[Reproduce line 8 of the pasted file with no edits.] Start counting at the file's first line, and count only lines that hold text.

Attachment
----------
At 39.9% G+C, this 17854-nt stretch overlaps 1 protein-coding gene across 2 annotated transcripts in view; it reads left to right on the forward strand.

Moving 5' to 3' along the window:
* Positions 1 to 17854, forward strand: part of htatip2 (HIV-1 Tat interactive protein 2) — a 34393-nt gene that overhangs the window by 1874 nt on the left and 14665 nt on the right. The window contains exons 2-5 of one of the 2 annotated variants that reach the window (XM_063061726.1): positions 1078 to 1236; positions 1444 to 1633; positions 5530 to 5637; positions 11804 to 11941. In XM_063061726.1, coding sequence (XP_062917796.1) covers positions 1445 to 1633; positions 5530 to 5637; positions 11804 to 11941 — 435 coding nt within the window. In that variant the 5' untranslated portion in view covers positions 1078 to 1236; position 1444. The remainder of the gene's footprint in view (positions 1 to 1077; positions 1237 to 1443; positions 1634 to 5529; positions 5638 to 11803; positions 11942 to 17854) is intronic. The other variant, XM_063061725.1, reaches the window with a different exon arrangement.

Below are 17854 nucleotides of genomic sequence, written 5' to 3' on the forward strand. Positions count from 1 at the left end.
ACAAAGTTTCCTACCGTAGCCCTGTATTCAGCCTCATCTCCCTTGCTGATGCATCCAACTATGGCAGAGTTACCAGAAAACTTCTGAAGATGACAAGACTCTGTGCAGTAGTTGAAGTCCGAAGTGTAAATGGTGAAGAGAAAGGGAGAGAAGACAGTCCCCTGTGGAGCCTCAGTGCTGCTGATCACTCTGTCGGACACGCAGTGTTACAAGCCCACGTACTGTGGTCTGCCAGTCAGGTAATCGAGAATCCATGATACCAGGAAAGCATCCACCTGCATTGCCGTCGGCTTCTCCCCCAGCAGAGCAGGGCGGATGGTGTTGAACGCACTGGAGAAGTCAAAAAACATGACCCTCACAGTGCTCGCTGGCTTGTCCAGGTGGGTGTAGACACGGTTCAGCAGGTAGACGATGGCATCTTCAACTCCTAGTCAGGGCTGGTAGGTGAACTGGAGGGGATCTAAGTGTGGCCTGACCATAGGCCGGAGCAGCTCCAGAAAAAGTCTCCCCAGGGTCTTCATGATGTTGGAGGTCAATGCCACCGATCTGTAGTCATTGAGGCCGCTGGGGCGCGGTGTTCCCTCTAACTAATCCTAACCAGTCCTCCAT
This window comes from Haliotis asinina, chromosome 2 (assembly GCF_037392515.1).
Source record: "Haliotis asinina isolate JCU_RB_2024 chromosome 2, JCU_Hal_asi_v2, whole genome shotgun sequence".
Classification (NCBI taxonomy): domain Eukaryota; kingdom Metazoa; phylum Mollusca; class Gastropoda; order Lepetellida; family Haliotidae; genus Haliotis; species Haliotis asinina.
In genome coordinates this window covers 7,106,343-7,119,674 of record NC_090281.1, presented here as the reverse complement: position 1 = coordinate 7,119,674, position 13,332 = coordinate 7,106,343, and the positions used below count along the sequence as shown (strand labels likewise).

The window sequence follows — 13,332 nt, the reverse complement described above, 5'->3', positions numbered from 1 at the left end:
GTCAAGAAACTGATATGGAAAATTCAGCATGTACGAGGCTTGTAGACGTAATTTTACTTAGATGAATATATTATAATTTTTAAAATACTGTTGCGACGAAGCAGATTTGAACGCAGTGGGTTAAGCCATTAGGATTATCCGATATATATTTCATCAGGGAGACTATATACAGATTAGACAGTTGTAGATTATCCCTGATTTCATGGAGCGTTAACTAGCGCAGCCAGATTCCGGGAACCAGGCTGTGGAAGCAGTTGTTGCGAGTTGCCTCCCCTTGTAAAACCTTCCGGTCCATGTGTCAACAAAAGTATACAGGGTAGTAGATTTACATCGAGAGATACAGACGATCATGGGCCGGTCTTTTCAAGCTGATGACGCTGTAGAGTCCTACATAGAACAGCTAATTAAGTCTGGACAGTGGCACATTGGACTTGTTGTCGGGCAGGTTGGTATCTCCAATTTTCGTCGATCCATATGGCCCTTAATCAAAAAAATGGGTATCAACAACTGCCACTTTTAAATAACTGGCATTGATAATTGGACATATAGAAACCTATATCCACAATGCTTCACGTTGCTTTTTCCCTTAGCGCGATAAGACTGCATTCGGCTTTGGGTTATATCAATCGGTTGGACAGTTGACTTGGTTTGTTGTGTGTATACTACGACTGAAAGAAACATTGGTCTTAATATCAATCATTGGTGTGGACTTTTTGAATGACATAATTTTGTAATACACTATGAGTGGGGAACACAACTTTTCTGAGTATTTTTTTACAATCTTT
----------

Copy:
Classification (NCBI taxonomy): domain Eukaryota; kingdom Metazoa; phylum Mollusca; class Gastropoda; order Lepetellida; family Haliotidae; genus Haliotis; species Haliotis asinina.